I was DJing on KSJS on their late night hip-hop show called Project Sound, and the program director Kim Collett and the assistant director George Headly were working on this record with a San Jose hip-hop group that sounded like they were from New York. One MC in Lyrical Prophecy was named Quiz One; he was an intimidating 6’5” and 300 pounds. The other MC was named Double Duce. Twenty years later, his son actually did the beats for an album with Phife right before Phife passed away. And Raleem was the producer. I loved what I heard from them and somehow got to go to the studio with them. Raleem was open minded enough to let me add my own ideas over the songs ± some samples and scratches — and even eventually gave me co-producing credit on them. Before we pressed the record, something happened where Double Duce’s raps were recorded over by another MC named Deshee. Deshee was very abstract and lyrical and people compared him to Rakim because of his voice. Even his speaking voice was similar, so none of us ever felt like he was biting.
So me and Kim and George each pitched in $500, and for $1,500, we were able to press 500 units. My dad loaned me the money so I could be part of this business venture, even though he always told me, “You’ll never make it doing music. There’s only one Michael Jackson. There’s only one MC Hammer.” I told him “I don’t wanna be either of those guys. I wanna do underground music.” Ironically, the record we made was called “You Can’t Swing This,” and later, Hammer came out with “U Can’t Touch This.” We were sure that he got the idea from us, but looking back now… highly doubtful. It was just a popular Bay Area hip hop saying.
Some of the timeless hip-hop from this area and era is the stuff you did with Charizma. Can you please tell us your origin story as a duo?
We had just put out the Lyrical Prophecy record and we didn’t know how to distribute it or promote it. I made up a promotional “goals” one-sheet, and it was stuff like “Get on In Living Color, Rap City, Yo! MTV Raps and The Arsenio Hall Show, get written up in The Source,” all stuff that was only possible if we were on a big indie label or major label. We got one write-up in a magazine called Dance Music Report, but coming from the Bay and making New York sounding hip-hop wasn’t the move. We didn’t even master the vinyl — we didn’t know what that was — so it sounded really lo-fi and muddy. But what I did notice was once we had a record out, every rapper in San Jose who was into the same stuff we were into (YZ, Poor Righteous Teachers, Ed O.G., Gang Starr, Public Enemy, De La Soul) found a way to get in touch with me because we actually had a record out. I was meeting so many rappers in 1990 that I wanted to do a West Coast version of Marley Marl’s In Control by doing songs with all the rappers I knew. And Charizma was one of those rappers. It was hard. I was living at home with my mom and brother and sister, and I worked and went to school, so it made scheduling having rappers come over the house challenging.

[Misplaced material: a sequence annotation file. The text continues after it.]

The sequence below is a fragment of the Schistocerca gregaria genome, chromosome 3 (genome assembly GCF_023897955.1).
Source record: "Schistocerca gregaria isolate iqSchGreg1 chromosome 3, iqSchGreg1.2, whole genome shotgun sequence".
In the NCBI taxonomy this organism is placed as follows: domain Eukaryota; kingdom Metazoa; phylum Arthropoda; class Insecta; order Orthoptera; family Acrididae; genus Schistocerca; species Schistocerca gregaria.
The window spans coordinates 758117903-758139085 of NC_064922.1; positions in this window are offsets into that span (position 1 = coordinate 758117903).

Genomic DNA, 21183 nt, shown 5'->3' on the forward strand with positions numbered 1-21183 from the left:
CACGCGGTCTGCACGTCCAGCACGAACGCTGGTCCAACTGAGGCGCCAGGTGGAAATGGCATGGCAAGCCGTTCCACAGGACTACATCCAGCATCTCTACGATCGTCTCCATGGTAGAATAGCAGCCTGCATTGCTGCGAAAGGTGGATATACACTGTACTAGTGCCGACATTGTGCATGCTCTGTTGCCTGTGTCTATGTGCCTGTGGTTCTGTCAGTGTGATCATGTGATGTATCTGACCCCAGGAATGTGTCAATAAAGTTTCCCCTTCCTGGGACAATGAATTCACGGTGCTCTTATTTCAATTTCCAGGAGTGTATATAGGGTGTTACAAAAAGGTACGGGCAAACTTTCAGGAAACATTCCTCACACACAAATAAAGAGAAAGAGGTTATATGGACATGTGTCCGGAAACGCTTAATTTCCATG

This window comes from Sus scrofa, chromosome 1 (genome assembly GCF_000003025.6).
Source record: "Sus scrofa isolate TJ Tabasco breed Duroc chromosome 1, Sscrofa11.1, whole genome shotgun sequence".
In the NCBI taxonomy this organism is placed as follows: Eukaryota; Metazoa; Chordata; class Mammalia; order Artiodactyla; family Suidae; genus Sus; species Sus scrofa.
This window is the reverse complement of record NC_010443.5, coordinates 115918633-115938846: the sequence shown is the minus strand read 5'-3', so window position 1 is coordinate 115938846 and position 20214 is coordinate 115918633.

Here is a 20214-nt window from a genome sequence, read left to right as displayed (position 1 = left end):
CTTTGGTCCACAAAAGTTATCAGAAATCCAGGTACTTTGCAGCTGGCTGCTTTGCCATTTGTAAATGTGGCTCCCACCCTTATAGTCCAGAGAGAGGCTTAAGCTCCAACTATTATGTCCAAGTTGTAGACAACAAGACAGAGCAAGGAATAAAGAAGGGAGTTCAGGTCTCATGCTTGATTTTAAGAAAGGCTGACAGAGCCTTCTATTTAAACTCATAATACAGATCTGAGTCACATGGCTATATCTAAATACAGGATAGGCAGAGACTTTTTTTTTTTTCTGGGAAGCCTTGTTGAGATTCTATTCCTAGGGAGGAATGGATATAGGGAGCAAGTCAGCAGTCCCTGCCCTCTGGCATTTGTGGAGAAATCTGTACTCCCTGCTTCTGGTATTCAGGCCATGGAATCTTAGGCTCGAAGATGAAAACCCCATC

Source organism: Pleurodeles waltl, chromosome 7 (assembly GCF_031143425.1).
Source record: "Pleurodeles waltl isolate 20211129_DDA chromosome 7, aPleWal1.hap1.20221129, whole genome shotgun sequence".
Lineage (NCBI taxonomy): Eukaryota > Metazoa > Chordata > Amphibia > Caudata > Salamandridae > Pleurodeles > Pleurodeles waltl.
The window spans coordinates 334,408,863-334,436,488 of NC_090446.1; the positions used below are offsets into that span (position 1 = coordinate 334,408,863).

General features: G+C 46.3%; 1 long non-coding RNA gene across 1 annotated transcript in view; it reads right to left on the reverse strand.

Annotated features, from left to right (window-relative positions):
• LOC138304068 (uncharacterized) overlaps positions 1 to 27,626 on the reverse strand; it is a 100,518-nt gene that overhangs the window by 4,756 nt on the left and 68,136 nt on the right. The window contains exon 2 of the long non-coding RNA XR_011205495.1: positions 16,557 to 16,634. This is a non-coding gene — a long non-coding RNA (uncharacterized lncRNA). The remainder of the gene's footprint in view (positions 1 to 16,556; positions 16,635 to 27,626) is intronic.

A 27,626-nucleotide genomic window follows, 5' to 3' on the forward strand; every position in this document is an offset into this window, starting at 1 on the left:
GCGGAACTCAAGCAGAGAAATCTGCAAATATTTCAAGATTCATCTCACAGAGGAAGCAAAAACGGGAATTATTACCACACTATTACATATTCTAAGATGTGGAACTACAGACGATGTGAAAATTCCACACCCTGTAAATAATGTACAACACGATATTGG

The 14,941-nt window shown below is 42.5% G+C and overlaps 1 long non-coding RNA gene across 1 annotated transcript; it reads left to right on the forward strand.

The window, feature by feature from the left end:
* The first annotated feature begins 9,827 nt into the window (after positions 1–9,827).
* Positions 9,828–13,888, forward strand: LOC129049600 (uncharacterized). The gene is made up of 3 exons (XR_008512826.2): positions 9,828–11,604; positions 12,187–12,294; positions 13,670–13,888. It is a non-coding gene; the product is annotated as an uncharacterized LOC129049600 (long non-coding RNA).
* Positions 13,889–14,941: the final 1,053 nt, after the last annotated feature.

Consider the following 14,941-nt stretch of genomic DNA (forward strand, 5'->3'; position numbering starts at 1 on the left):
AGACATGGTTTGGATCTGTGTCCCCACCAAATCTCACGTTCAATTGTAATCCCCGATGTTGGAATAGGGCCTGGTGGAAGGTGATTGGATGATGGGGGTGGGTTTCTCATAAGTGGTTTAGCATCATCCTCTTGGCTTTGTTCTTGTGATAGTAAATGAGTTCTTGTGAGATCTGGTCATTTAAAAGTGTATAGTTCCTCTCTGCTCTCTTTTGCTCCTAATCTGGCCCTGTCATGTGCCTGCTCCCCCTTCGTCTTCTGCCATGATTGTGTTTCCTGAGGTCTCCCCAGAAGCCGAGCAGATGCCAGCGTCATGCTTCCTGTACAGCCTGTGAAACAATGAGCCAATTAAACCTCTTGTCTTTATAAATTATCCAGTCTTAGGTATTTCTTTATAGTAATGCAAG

There were no cell phones or email, so you just had to get a hold of people when you were home and they were home. One day, my friend Kermit from high school brought Charizma to my house. It got confusing because Charizma also had a friend named Kermit who became our hype man and dancer for our live shows. Charizma had way more drive and focus and excitement than all the other rappers I was working with, but I wanted to at least get a few songs from each rapper, pick the best one from each of them and put out the compilation. When Charizma asked to come over, a lot of times I’d be like “I can’t do today. So-and-so is coming over.” And Charizma said, “I hear ya, but I’m the best of everyone so eventually you’re gonna drop everyone else and focus on me.” And it worked. He planted that seed.
What do you know about Charizma’s group, II Def II Touch, before you guys linked?
I didn’t know about II Def II Touch before I met Charizma. They lived in Milpitas and I lived in Northeast San Jose on the border of Milpitas. So we were really close, but they were in high school and I was in college, so kind of a different scene. But when I first met him, his name was Charlie C and my name was Chris Cut. I eventually met the other MC in the group with Charizma and he was cool too. I think his name was Ty or Tyadi. His dad or his uncle was in The Natural Four, who were an R&B group that worked under Curtis Mayfield. The original business card Charizma gave me was for II Def II Touch, I think.
What was the recording process like? Did you guys have similar taste in other artists?
Some of our mutual rappers we loved besides the ones I mentioned above were Lord Finesse, Brand Nubian, The Juice Crew like Masta Ace and Craig G, so on and so on. Charizma loved Special Ed. That was his favorite. The recording process was that I’d work on beats on my own in my Ensoniq EPS sampler and then show them all to him and he’d pick his favorites. Charizma knew how to make beats too, but he never pushed his beats on the project. He gave me full creative control. He would pick vocal snippets and sound effects and stuff like that, but the tracks were all me and the lyrics and vocals were all him. We were a group for four years before he passed away.
I know you’ve spoken about this before, but for this piece I think we should include it. Please tell us what occurred with Charizma, and take us back to the day or moment you found out.
In December 1993, we were supposed to go to a recording studio and lay down a song. He left a voice message on my pager that he wasn’t gonna be able to do it because he had something to take care of. He was killed shortly afterward that day, in broad daylight. He was in East Palo Alto and someone tried to rob him, and he resisted and he was killed. I believe a reverend witnessed it and called 911.